Alley in Pisa, Italy

by Lars Kotthoff

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I have a Nikon D5100 and it's my first dSLR. I've played with the kit lens for a while and now want to explore the zoom category. I've shortlisted these 70-300mm lenses:

  • Nikon AF Zoom-Nikkor 70-300mm f/4-5.6G
  • Tamron AF 70-300mm F/4-5.6 Di LD Macro
  • Sigma 70-300mm F/4-5.6 DG Macro

I don't have a problem with the manual focus, but I intend to use the lens handheld in daylight without a tripod. Are there any recommendations? I'm on budget and I don't expect super crisp photos.

share|improve this question
    
Handheld, you'll need a VR lens. –  RedGrittyBrick May 12 '13 at 10:24
    
@RedGrittyBrick what if I follow the 1/mm sec shutter speed rule ? –  Sourav May 12 '13 at 11:47
    
@Sourav - An open-ended "which should I buy" is less than useful I think. I think you'll get better answers with pros/cons/features comparison request. Right now, I think you'll get opinion responses. –  John Cavan May 12 '13 at 13:26
1  
This is technically a duplicate of Which 70-300mm f4-5.6 lens is “better?” except that the answer to that isn't all that good. –  John Cavan May 12 '13 at 13:33
    
With sensor size of D5100 the longest of the tube is 450 mm. Read where does the shutter speed - focal lenght rule come from? and also precise framing without IS with a long lens? and the answers to techniques for handheld photography?. –  Esa Paulasto May 12 '13 at 13:54

2 Answers 2

up vote 4 down vote accepted

Any of those lenses will be fairly comparable. They all have their positives and negatives...

I have the Nikkor lens which I picked up as my first zoom in that range to use on film and it is what it is, it's built to a price and that shows. It's not the sharpest at 300mm but (although that also makes it light if you plan to carry it around). Because of the popularity and price you should be able to pick it up more cheaply on the second hand market than the others.

Without the AF motor in the D5100 I suspect you're going to get fed up with manual focus sooner rather than later. Ideally you'll want one with a motor built in like the Nikon AF-S version. And without VR or the equivalent, none of them will be stellar without good light.

A lot of the reviews of all the lenses report softness, which will be partially down to the users not adjusting their shutter speed to reflect increased travel (1/focal length is often a good rule of thumb).

A quick poll of reviews on DPReview of the Tamron and the Sigma seem to concentrate on the AF being slow, which it is on the longer lenses anyway. Both the Tamron & Sigma reviews note purple fringing at long lengths, which is every bit as bad as the reported softness of the Nikon. The Tamron has the closest macro focus range of all three and the sigma lenses seem to be pulling in the best user ratings.

share|improve this answer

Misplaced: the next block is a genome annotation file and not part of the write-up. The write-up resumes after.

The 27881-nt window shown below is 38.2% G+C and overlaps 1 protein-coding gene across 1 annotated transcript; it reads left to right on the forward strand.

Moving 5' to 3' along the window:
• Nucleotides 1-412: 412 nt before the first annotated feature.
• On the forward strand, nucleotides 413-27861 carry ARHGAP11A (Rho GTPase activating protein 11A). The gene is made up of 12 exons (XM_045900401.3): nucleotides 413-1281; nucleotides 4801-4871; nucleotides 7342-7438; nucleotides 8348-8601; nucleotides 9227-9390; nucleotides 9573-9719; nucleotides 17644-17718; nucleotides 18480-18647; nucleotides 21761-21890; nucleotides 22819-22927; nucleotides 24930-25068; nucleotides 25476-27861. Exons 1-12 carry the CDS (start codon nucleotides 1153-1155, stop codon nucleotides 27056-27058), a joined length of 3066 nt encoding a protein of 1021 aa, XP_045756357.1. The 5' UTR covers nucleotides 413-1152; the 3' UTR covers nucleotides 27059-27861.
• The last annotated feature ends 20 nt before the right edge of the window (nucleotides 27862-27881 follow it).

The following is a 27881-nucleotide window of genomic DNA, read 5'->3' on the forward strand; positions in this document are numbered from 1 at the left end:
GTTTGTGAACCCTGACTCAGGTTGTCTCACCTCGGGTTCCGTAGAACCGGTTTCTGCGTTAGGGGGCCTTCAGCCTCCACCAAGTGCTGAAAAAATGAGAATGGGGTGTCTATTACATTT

Will request you to post some shots [preferably handheld at various mm] –  Sourav May 12 '13 at 11:45
    
Can do, I'll have to go dig it out as I have an 80-200 f/2.8d which is my main zoom nowadays so it won't be today. –  James Snell May 12 '13 at 12:31
    
Please post the photos with handheld with in days, as your photos will be helpful for me ! –  Sourav May 14 '13 at 2:00
    
Hello There !!! –  Sourav May 17 '13 at 2:27
    
I had a look for it today and I don't have it, it probably got loaned to someone with a couple of other unused pieces of kit and I won't be seeing them again for a good few months. Sorry –  James Snell May 17 '13 at 22:13

I just bought one of those lenses on your list. The Sigma 70-300 f/4-5.6 DG Macro.

But, unlike your camera, mine has in-body image stabilization by means of sensor shift. And so far I've kept it turned On. The camera is also new to me ;) Anyway, I went out today and turned the SteadyShot Off. It was a bright day today, and shutter speeds were high enough that handheld shooting was possible, but needed a few shots to get a sharp one captured. Or at least as sharp as my camera allows for.

You asked for handheld samples, so that's what I did. The camera is an entry level 16 megapixel Sony SLT A37. I did lean on a park bench, elbows on knees or whatever I could find at the beach, but the camera is in my hands (and somewhat protruding into my eyesocket) and not touching anything else.

300 mm, 1/400 sec, ISO 400, distance to target ~32 meters

300 mm, 1/800 sec, ISO 100 distance to target 12 meters

300 mm, 1/200 sec, ISO 100, distance to target 17 meters

I could not show the photos inline. Uploader got stuck. Maybe because these jpeg-photos are straight out from camera and there is possibly something that "imgur" does not get right. I did not want to ride them thru an editor of any kind.

While trying to steady the camera with that zoom pulled out to full length, I found it hard to keep my left hand so near the camera body. Focusing part is turning and the farthest away part of the lens I can hold is the zoom ring. That is not very far from camera body. Good grip on the zoom ring, no complaints, but shooting handheld with 300mm focal length is a bit on the wild side. Not even mentioning exact framing and composition. You just point and shoot, then crop the excess away later.

Focusing may be slow, I would not know if it is or is not. But the focusing motor is definitely not silent, especially noticeable when mounted on a quiet Sony SLT camera. Edit: there is no focusing motor in this lens. Sony A37 has in-body focusing motor that does the job.

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Thnx a ton :) (: –  Sourav May 18 '13 at 1:39

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